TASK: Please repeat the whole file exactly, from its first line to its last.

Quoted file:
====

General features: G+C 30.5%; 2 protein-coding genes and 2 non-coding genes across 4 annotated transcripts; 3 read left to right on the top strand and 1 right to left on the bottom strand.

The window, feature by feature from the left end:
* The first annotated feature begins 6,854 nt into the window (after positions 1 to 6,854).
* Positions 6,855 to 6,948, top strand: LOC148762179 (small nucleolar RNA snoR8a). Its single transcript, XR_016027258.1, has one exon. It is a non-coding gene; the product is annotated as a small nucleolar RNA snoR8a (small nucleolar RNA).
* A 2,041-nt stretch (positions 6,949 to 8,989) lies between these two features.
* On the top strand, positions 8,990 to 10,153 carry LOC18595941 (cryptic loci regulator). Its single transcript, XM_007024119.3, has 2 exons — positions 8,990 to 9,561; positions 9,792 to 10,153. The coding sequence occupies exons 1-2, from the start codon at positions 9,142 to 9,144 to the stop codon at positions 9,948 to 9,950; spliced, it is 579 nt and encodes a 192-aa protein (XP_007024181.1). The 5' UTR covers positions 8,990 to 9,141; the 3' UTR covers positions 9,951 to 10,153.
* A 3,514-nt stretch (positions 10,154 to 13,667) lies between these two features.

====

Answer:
General features: G+C 30.5%; 2 protein-coding genes and 2 non-coding genes across 4 annotated transcripts; 3 read left to right on the top strand and 1 right to left on the bottom strand.

The window, feature by feature from the left end:
* The first annotated feature begins 6,854 nt into the window (after positions 1 to 6,854).
* Positions 6,855 to 6,948, top strand: LOC148762179 (small nucleolar RNA snoR8a). Its single transcript, XR_016027258.1, has one exon. It is a non-coding gene; the product is annotated as a small nucleolar RNA snoR8a (small nucleolar RNA).
* A 2,041-nt stretch (positions 6,949 to 8,989) lies between these two features.
* On the top strand, positions 8,990 to 10,153 carry LOC18595941 (cryptic loci regulator). Its single transcript, XM_007024119.3, has 2 exons — positions 8,990 to 9,561; positions 9,792 to 10,153. The coding sequence occupies exons 1-2, from the start codon at positions 9,142 to 9,144 to the stop codon at positions 9,948 to 9,950; spliced, it is 579 nt and encodes a 192-aa protein (XP_007024181.1). The 5' UTR covers positions 8,990 to 9,141; the 3' UTR covers positions 9,951 to 10,153.
* A 3,514-nt stretch (positions 10,154 to 13,667) lies between these two features.